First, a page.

Tories accused of '˜massive u-turn' following proposals to scrap weekly bin collections in Adur and Worthing

Opposition councillors have accused the Tories of a '˜massive u-turn' following proposals to scrap weekly bin collections across Adur and Worthing.

At the launch of the new fleet of waste collection vehicles
At the launch of the new fleet of waste collection vehicles

It was announced today that a new scheme to alternate the collections of perishable and non-recyclable waste with recycled waste could be introduced across the area – read more here.

The councils said it would help boost recycling rates, which need to reach a government target of 50 per cent by 2020.

Opposition councillors have labelled the proposal ‘a massive u-turn’ for the Tory administration, which has repeatedly expressed pride in the weekly collections in the past – but councillor Neil Parkin, leader of Adur District Council, said it was the right time and the ‘right thing to do’.

Labour councillor Lee Cowen said: “[The Conservatives] made a big play on the fact they were keeping weekly bin collections, comparing themselves favourably with Brighton and Hove.

“It was a big thing in their election campaign and it was in their literature, and in addition they were attacking us for apparently not committing to weekly bin collections – when we hadn’t made any comment on it really.

“They were running a smear campaign against us which is quite ironic when, only a couple of months later, that is what they are proposing now.”

Lib Dem councillor Bob Smytherman agreed it was a ‘massive u-turn’ for the Tories, but believed it was ‘the right u-turn’ and the only way to boost recycling.

He said he had previously proposed the idea himself during a scrutiny committee meeting, adding; “They’ve realised I was right.

“It’s a really sensible proposal. If you are serious about the environment, that’s the only way to do it.

“I’m really confident we can do it if they are brave enough to adopt it.”

He said current recycling rates in the area were ‘disgraceful’ and the new system would be ‘a lot more efficient and a lot better for the environment’ – though he warned it needed to be ‘implemented properly’.

Mr Smytherman added that he hoped Labour councillors would also join him in ‘putting people before politics’ to support the proposal.

Councillor Rebecca Cooper, Leader of the Labour Group for Worthing Borough Council, said the group had been calling for a review of waste collection services for some time and were pleased alternative proposals were being considered.

“These proposed changes have a cost saving element, but it is important that they comprehensively assist our local population in their own efforts to recycle,” she said.

“We will be scrutinising these proposals as they come forward, to ensure that they have fully considered the requirements of our local population with regard to bin size and clear and simple information on what can and cannot be recycled.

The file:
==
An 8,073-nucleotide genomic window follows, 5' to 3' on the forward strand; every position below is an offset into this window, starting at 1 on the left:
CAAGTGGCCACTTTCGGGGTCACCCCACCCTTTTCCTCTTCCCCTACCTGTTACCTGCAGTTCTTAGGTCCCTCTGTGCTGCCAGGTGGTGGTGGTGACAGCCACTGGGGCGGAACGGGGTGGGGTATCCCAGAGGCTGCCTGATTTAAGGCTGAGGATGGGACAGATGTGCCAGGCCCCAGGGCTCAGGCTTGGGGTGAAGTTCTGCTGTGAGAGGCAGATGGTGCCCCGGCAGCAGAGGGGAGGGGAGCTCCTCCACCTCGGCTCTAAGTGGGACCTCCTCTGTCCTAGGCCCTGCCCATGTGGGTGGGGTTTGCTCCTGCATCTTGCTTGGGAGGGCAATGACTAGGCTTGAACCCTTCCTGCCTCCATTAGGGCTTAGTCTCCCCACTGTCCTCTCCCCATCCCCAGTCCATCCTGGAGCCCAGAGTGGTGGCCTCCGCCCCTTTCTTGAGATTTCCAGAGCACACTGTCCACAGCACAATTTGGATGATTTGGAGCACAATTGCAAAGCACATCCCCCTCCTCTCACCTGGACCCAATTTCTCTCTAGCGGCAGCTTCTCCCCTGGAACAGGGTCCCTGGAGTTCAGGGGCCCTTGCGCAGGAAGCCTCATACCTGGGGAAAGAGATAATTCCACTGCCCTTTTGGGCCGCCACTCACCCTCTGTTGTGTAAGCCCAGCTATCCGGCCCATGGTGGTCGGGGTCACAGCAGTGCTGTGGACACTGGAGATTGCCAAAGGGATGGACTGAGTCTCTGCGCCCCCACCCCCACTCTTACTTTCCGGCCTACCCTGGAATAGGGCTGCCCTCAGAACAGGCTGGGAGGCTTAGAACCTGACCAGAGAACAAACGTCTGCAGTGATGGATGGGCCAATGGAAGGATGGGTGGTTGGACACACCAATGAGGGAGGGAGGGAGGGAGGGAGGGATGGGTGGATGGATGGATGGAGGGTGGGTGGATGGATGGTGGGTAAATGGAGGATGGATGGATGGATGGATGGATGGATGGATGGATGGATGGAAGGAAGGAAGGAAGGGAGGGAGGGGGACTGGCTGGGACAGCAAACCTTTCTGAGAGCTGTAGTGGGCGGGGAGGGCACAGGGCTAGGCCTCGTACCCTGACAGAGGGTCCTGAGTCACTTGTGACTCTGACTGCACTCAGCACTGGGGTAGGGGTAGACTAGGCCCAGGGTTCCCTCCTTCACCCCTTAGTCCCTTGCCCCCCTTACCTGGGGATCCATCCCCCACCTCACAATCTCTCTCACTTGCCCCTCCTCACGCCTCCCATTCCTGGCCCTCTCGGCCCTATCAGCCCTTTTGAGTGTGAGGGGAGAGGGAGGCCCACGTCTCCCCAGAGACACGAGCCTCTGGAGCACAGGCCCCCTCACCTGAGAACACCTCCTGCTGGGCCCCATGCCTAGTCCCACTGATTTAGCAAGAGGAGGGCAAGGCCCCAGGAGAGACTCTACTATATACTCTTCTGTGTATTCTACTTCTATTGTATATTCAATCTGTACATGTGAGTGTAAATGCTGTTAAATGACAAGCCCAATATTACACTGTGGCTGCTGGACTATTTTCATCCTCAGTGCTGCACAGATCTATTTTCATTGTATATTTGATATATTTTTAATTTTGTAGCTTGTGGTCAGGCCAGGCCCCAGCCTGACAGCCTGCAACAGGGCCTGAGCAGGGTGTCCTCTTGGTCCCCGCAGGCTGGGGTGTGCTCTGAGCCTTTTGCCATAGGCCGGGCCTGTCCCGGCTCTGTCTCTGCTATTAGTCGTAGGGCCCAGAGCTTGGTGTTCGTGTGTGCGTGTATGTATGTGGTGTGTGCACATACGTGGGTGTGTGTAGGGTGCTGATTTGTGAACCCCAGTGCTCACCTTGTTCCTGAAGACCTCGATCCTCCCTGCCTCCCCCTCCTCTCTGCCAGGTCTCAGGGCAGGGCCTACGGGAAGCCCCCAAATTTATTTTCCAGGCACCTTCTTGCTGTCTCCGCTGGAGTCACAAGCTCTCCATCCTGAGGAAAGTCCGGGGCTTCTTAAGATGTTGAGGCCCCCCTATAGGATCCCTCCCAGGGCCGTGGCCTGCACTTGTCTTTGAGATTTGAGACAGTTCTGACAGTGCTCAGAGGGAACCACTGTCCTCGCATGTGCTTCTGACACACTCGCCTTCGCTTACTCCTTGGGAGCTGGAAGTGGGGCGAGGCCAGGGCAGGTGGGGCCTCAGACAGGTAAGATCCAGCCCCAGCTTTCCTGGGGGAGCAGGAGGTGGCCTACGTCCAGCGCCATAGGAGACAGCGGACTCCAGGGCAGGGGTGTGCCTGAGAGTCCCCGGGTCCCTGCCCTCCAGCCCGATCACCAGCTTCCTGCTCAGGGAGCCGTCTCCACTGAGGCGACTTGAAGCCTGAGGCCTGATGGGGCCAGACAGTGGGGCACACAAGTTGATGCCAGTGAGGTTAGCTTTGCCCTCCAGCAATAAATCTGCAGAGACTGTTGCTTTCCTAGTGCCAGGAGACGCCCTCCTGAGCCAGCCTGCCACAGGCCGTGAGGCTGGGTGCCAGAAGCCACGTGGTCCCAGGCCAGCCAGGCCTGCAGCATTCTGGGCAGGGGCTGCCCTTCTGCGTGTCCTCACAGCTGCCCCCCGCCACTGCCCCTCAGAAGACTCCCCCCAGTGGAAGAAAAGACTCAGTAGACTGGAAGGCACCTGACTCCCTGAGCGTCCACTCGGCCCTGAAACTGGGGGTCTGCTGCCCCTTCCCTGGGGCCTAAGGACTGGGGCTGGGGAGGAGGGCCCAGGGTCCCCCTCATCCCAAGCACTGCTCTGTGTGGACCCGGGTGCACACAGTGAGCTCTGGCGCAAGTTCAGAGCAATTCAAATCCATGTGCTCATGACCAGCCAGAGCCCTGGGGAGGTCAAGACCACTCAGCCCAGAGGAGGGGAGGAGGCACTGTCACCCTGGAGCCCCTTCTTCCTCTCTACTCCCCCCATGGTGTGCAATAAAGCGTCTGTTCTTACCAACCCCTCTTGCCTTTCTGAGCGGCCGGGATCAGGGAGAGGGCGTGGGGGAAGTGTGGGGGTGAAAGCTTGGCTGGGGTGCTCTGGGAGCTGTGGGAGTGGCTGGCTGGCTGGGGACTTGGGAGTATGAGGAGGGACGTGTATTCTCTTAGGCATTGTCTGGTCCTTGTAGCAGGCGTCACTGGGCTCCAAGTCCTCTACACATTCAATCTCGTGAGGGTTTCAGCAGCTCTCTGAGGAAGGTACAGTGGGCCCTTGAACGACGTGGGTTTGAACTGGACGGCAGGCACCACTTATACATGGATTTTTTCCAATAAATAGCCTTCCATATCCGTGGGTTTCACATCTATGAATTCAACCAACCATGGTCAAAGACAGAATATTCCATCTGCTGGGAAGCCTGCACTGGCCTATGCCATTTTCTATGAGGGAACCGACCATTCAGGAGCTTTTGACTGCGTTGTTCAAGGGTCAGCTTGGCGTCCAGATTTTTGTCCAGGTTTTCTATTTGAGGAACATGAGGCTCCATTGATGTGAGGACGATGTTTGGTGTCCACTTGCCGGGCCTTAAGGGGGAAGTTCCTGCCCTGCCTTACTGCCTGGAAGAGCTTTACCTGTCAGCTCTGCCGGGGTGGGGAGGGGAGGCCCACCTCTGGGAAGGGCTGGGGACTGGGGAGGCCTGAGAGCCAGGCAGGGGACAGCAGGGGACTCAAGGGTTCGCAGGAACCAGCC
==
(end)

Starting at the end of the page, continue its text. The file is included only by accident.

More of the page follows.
“Furthermore, we would like to see the introduction of food recycling collection, to continue to improve our recycling capability and to ensure that we do not attract any unwanted issues with rodents.

“Many residents of Worthing are unable to compost, as they do not have a garden space, and this therefore needs to be considered as we seek to maximise recycling in our area.”

In a joint statement, the leaders of Adur District Council and Worthing Borough Council, Councillor Neil Parkin and Councillor Dan Humphreys, acknowledged they had ‘rightly prided ourselves on our refuse collection service which is second to none’.

“However times change and we have to continually review our policies,” they said.

Mr Parkin said residents wanted the councils to take action to increase recycling.

“I think things changed a lot on the public side in the last six months, since Blue Planet came out and everyone saw the plastic in the oceans,” he said.

“I personally had lots of people coming to me saying what’s the council going to do about it?

“We are not recycling enough, some people don’t bother at all.

“We’ve got to get up to 50 per cent in two years which doesn’t leave that many options.

“We’re tried the education thing but you can only go so far. We have to do something and I think now is the time to do it.”

He said the rollout of the service in Horsham had seen recycling rates increase to a ‘phenomenal’ level, in spite of the ‘odd hiccup’ along the way.

He added that it might give the councils ‘wriggle room’ to introduce food recycling in the future – though he said there was ‘a long way to go’ on that front.

While there were also ‘good financial reasons’ to introduce a new service, the environmental reasons were paramount, he said, adding: “We just think if we are going to do it then now’s the time to do it.”

The proposals will go before the councils’ Joint Strategic Committee on November 6 for possible adoption.

If adopted, the scheme would be introduced in September 2019.